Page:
[Joshua Tucker: The following is a guest post from New York University-Abu Dhabi political scientist Adam Ramey.]
After years of threats from the leadership of both parties going back (at least) to the George W. Bush administration, the Senate Majority leader finally “went nuclear” Thursday. From now on, at least until the next rule change, executive branch nominees to every position save the Supreme Court can no longer be filibustered. That is to say, a simple majority will suffice to confirm President Obama’s nominations. The ripple effects of this decision are already emerging, with some news outlets noting that limiting the filibuster will allow Obama to “accomplish key second-term priorities.”
For me, the most interesting question about the filibuster has been not why it happens or how its use has changed, but rather what effect would it have if it were changed. All of the current debate about the filibuster has focused on how it is a central cause of the “brokenness” in Washington. Indeed, defenders of Sen. Harry Reid’s move will probably hail this as a major step toward solving the problem of gridlock in Washington.
But will it actually change anything? Sure, limiting the filibuster will allow the vast majority of appointees to go through. That is unquestionable. However, suppose that, as some are beginning to argue, the filibuster is further minimized or perhaps eliminated altogether. Would that solve Washington’s problems?
The short answer is probably not. If anything, the effect would be, at best, minimal.
How can we be sure? At a theoretical level, a number of political scientists (Keith Krehbiel, Craig Volden, David Brady, George Tsebelis and many others) have long recognized that the more individuals there are with a veto in the legislative process, the harder it is to get legislation passed. While removing the filibuster would remove one veto actor, the reality is that for legislation to pass, the House, the Senate and the president must all agree. When government is divided, as it is now, getting rid of the filibuster doesn’t change the fact that the House will (almost) never agree to something with the Senate that Obama would also be willing to sign in to law.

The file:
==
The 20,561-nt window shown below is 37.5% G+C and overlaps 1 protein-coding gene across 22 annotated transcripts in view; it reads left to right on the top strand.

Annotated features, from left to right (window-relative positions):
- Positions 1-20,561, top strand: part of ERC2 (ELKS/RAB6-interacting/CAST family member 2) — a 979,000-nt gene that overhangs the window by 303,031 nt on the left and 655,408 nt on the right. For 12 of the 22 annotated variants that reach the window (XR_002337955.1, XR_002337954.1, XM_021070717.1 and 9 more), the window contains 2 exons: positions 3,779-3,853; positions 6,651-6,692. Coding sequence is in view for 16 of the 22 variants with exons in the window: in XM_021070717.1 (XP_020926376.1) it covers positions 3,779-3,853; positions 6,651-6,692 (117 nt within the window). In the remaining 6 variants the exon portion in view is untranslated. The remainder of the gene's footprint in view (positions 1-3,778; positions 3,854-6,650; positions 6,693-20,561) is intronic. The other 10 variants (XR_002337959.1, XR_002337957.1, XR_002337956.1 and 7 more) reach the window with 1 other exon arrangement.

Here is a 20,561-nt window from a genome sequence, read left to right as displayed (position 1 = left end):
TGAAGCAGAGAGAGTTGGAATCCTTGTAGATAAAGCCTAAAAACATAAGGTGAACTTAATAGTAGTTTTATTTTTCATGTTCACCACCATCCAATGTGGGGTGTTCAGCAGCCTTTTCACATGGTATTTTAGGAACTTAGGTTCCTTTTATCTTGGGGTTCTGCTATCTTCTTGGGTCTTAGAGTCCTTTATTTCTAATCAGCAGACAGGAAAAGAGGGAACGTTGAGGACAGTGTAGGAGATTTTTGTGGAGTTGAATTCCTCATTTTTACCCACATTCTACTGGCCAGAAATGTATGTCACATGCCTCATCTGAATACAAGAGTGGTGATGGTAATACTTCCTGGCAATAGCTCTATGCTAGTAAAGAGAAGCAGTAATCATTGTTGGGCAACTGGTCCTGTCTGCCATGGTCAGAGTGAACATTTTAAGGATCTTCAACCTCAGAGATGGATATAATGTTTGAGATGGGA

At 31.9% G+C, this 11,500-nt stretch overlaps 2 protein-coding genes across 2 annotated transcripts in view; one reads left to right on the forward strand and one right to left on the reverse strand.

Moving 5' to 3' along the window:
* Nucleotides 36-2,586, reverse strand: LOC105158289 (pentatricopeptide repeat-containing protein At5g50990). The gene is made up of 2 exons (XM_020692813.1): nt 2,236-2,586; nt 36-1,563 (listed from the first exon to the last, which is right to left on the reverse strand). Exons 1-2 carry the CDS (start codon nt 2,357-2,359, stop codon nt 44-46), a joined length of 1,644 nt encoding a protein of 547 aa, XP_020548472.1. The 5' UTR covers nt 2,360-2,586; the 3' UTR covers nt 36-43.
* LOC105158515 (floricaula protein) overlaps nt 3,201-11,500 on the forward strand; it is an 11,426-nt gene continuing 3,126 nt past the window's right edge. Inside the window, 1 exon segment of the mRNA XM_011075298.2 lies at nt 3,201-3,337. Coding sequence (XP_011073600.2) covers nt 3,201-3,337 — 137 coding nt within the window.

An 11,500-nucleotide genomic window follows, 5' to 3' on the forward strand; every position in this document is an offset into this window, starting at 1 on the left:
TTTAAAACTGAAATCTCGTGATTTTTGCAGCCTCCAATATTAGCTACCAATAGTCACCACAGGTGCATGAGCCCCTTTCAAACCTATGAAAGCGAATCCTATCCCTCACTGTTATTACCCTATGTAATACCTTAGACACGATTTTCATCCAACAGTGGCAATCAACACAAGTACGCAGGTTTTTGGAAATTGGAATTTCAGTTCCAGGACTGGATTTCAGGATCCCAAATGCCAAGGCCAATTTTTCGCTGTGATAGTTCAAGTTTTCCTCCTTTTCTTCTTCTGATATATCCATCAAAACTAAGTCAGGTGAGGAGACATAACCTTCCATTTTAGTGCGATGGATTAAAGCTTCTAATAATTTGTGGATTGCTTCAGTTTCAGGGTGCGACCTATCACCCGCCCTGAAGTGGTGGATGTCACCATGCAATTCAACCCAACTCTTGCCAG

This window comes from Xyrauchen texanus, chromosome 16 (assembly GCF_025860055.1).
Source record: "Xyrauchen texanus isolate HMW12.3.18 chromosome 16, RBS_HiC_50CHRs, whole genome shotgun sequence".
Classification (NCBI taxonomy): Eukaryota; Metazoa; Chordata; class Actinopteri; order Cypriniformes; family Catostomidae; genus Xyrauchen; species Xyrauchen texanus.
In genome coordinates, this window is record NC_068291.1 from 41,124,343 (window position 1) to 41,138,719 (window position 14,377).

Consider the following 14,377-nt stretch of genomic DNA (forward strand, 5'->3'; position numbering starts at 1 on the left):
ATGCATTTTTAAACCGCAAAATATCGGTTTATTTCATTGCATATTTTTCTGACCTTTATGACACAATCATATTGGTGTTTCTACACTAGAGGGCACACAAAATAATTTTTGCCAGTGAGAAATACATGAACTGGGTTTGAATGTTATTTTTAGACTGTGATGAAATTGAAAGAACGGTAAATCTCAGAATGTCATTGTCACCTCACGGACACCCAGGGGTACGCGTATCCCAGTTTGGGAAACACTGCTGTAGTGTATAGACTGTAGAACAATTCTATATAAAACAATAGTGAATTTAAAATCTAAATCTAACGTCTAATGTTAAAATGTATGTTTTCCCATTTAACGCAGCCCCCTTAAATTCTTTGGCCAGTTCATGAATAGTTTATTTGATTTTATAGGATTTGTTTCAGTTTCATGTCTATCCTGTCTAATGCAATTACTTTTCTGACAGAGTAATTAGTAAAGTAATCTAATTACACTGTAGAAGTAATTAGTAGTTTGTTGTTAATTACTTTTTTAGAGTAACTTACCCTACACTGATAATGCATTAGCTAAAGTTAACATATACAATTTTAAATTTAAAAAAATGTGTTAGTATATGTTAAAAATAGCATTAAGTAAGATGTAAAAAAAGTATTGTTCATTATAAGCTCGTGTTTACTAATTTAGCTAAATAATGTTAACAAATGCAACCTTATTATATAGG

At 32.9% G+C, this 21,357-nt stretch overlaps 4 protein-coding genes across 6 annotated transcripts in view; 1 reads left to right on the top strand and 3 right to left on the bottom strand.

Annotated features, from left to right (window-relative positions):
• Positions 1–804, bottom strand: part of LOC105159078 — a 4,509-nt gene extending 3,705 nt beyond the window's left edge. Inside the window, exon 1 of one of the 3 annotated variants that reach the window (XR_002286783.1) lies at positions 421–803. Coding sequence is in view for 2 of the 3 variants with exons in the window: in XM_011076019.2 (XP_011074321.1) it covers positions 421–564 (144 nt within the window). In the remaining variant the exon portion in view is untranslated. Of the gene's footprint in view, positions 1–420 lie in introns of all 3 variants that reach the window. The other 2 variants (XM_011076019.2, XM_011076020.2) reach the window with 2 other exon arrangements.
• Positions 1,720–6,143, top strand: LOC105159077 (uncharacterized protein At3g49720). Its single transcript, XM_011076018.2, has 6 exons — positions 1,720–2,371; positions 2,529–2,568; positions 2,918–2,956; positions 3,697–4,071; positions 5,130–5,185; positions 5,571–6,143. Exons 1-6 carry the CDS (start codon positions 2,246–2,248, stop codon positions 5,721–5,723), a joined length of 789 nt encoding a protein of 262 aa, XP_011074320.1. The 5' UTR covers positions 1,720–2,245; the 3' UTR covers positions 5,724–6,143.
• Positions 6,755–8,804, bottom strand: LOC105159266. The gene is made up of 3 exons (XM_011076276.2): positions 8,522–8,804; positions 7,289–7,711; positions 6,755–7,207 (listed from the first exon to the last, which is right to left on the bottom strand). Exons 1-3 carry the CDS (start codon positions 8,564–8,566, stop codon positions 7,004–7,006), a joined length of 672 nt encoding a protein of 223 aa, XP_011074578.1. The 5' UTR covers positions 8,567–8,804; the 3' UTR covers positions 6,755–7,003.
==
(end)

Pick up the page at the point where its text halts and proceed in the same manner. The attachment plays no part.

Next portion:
Okay, but what would be the practical impact of jettisoning the filibuster? Since it would alleviate gridlock a bit, what would that mean for legislative productivity in Washington? To answer that question, I performed a modified replication of an important piece by Monkey Cage-contributor (and my undergraduate adviser) Sarah Binder. In that paper, Binder sought to examine the effect of gridlock on the percentage of laws that were enacted, out of the total number proposed. The idea is that less gridlock should lead to more laws being enacted.
To see the practical effects of ditching the filibuster on the percentage of laws enacted, I conducted a thought experiment. Let’s look back in time all the way to the 1950s –the 84th Congress, to be exact. Now, based on the model I ran, I can take the level of gridlock in the 84th Congress and predict the percentage of laws enacted. However, I can also calculate a level of hypothetical gridlock had the filibuster not existed and then see what the legislative output would have been. Since all statistical models have uncertainty (just as polls have a margin of error), I conducted this thought experiment across all congresses from the 84th to the 106th (1955-2001) and repeated each simulation 1,000 times. The results are in the graph below.
The red lines are predictions based on the “real world” level of gridlock. The blue lines are predictions from a universe without a filibuster. The darkened lines for both are the averages across the 1,000 simulations and the light lines are each of the individual simulations.
What can we conclude from this? First, we may conclude that, on average, there is a higher percentage of laws enacted when there is no filibustering allowed (the dark blue line is always above the dark red one). Second, and more important: The differences are not statistically distinguishable. We can see that all of the light blue and light red lines are constantly overlapping. That means in several simulations the red line is actually above the blue one. If there were a clear pattern, nearly all of the blue lines would be above all of the red ones. This is clearly not true.*
Alas, we cannot reasonably conclude that removing the filibuster will solve all of Washington’s problems. Indeed, so long as we have divided government, removing the filibuster will change little.
*For the more technically inclined, the 95 percent credible intervals for the simulated models overlap for every legislative session considered.